The GSM Association, the trade body representing the mobile industry, believes impending cuts in roaming rates will see some customers plunged into coverage black spots.
According to the association, 25 percent of roaming traffic will become unprofitable if the legislation currently under review by the European parliament becomes law, as call rates will not cover the wholesale cost of providing the call.
The GSMA added it expects 20 percent of roaming and 40 percent of incoming calls to pre-paid phones will be provided at retail prices that don't cover third-party costs.
The lost revenue will mean a reduction in coverage — operators may simply shut down unprofitable base stations, including some in tourist areas such as ski resorts, said the industry group.
Rob Conway, chief executive of the GSMA, said in a statement: "After years of expanding mobile coverage, this regulation could lead to a contraction in coverage, running counter to the European Union's aim of ensuring all its citizens have ready access to communications."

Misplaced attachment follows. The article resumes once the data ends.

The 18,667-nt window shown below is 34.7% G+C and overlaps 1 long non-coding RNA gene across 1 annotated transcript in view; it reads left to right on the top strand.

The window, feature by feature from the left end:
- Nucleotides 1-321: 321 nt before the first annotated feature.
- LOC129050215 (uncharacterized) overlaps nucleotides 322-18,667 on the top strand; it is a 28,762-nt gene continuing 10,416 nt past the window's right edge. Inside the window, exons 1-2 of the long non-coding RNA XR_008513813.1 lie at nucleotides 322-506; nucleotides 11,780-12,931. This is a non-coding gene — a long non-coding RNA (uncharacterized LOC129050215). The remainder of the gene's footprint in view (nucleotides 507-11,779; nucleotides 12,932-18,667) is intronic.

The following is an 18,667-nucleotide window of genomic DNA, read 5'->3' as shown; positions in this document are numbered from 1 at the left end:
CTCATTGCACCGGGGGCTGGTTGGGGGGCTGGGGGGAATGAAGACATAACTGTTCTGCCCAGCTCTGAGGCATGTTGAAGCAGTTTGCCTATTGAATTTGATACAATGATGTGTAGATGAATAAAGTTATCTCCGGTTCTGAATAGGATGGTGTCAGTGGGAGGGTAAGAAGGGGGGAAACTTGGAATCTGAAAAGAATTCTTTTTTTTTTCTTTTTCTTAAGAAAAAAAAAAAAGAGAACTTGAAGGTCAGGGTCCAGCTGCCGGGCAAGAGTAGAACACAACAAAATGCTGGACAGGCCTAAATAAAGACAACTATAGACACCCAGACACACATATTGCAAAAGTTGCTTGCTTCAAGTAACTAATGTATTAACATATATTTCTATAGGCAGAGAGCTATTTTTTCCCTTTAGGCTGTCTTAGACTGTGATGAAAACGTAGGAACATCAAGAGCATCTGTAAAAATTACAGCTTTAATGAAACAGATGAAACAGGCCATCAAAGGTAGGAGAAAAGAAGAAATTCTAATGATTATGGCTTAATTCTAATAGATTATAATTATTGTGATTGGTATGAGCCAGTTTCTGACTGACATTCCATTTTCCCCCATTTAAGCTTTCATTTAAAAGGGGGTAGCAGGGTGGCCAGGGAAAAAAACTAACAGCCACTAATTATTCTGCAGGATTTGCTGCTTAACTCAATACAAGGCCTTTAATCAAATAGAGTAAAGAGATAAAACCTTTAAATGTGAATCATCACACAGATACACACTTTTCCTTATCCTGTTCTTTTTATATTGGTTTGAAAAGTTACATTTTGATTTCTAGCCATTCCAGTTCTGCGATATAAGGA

Conway added he believes the current proposed caps will not cover call costs let alone all the operators' other concerns, including running retail outlets and call centres, buying licences and building networks.
However, some industry pundits believe cheaper roaming rates will mean operators simply pass on the charges to users in the form of more expensive calls at home.
The GSMA is not the only voice predicting consumers will be adversely affected. A recent report by researchers Informa Telecoms & Media said the proposed EU legislation will cause price hikes for those visiting Europe from outside the continent.
The European Commission, however, believes operators have been charging their customers "excessively high prices" to use roaming services. Research by the Commission found most holidaymakers travelling in Europe would rather switch off their mobiles than pay roaming rates.
Legislation that could see operators forced to take a hatchet to their roaming tariffs is currently making its way through the European parliament and has received broad approval from MEPs.
However, it is thought the German presidency of the European Union is set to propose less stringent caps on roaming this week and request an opt-in rather than opt-out system, whereby consumers will not automatically be put on the cheaper rates.
The European parliament's plenary vote on the roaming question — the next step needed to turned the proposed cuts into law — is expected next month.